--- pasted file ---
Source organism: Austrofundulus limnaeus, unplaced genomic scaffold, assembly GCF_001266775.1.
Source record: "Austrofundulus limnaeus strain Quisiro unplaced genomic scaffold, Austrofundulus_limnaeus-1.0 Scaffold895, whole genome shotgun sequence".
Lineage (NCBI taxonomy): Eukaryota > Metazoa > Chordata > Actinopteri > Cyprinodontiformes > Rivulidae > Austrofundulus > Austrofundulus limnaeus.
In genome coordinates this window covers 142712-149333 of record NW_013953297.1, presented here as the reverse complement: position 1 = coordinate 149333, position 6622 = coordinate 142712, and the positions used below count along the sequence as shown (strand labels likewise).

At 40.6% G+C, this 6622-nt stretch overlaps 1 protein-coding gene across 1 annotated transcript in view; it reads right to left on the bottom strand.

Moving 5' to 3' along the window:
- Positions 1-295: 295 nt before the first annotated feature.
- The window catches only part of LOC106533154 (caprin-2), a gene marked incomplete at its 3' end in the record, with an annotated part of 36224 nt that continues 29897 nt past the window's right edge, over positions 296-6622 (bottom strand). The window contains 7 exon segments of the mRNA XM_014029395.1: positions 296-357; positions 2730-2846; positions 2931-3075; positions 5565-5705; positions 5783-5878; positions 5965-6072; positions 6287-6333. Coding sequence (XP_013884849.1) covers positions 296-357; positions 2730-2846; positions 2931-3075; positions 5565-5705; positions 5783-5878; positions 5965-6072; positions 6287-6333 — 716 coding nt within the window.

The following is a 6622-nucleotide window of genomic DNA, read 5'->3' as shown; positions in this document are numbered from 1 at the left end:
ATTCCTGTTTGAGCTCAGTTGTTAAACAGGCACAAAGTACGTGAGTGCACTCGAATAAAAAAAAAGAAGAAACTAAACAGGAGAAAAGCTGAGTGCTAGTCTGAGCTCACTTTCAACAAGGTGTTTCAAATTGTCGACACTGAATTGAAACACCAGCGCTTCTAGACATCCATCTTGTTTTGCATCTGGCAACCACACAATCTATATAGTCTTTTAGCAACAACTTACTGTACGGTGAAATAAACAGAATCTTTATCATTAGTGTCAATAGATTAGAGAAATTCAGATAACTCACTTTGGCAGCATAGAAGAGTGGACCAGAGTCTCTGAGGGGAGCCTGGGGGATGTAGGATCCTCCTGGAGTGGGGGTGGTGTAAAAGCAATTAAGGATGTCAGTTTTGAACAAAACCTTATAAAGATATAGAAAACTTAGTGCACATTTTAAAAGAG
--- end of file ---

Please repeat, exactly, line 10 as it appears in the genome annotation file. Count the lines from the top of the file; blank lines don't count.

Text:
ATTCCTGTTTGAGCTCAGTTGTTAAACAGGCACAAAGTACGTGAGTGCACTCGAATAAAAAAAAAGAAGAAACTAAACAGGAGAAAAGCTGAGTGCTAGTCTGAGCTCACTTTCAACAAGGTGTTTCAAATTGTCGACACTGAATTGAAACACCAGCGCTTCTAGACATCCATCTTGTTTTGCATCTGGCAACCACACAATCTATATAGTCTTTTAGCAACAACTTACTGTACGGTGAAATAAACAGAATCTTTATCATTAGTGTCAATAGATTAGAGAAATTCAGATAACTCACTTTGGCAGCATAGAAGAGTGGACCAGAGTCTCTGAGGGGAGCCTGGGGGATGTAGGATCCTCCTGGAGTGGGGGTGGTGTAAAAGCAATTAAGGATGTCAGTTTTGAACAAAACCTTATAAAGATATAGAAAACTTAGTGCACATTTTAAAAGAG